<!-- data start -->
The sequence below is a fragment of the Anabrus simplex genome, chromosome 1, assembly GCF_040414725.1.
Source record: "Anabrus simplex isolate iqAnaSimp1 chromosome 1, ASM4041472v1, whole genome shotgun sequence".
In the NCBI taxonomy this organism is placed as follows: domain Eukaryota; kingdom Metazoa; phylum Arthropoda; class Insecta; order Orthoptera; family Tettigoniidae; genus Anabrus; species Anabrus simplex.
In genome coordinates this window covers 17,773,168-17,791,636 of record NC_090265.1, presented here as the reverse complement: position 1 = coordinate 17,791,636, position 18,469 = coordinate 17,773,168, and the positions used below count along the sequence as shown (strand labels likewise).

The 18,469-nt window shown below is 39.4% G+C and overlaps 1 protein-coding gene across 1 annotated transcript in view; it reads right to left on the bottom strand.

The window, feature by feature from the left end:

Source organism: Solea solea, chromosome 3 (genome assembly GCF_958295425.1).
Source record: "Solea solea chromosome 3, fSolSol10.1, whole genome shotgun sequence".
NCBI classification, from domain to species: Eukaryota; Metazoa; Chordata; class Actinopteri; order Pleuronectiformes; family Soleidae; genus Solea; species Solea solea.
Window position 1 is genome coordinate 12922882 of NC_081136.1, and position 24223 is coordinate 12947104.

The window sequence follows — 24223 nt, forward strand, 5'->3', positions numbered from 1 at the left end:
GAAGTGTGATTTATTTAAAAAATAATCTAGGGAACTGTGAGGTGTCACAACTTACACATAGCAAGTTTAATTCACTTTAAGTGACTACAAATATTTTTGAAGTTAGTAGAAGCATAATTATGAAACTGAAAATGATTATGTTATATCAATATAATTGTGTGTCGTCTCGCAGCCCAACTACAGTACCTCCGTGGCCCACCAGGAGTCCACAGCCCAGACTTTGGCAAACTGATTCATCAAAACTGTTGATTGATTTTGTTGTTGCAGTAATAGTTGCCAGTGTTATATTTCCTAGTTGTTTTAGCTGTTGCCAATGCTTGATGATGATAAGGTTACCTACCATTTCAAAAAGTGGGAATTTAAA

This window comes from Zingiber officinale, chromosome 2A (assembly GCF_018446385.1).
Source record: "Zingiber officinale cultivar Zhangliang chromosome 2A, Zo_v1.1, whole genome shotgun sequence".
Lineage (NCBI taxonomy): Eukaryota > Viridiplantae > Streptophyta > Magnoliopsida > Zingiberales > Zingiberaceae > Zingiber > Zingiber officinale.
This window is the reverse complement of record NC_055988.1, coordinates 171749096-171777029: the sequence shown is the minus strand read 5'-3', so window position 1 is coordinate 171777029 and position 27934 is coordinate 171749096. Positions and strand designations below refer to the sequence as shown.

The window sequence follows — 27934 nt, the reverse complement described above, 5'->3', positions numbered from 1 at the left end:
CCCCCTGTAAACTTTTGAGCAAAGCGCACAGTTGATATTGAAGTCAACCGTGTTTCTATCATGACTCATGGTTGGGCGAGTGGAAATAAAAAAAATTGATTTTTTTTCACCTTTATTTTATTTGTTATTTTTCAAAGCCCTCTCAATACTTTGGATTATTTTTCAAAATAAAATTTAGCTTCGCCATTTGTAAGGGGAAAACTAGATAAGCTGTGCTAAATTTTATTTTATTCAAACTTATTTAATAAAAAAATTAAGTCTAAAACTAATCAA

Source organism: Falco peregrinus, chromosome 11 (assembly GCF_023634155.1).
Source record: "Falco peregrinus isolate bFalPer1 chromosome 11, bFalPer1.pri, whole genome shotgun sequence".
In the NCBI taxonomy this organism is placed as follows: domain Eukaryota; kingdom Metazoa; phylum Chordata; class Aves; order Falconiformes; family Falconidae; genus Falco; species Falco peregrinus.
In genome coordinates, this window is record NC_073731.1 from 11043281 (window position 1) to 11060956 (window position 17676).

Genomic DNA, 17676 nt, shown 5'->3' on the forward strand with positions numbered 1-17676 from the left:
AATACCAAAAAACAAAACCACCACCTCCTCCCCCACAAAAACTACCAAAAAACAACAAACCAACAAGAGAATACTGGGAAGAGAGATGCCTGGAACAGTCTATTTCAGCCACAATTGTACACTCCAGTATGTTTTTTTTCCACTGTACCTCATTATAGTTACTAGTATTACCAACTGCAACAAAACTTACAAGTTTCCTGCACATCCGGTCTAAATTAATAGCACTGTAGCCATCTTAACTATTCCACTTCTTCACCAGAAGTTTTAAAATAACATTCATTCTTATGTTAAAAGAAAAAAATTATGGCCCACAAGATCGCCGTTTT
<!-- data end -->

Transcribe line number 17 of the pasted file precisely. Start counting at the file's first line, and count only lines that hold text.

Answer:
The window sequence follows — 27934 nt, the reverse complement described above, 5'->3', positions numbered from 1 at the left end: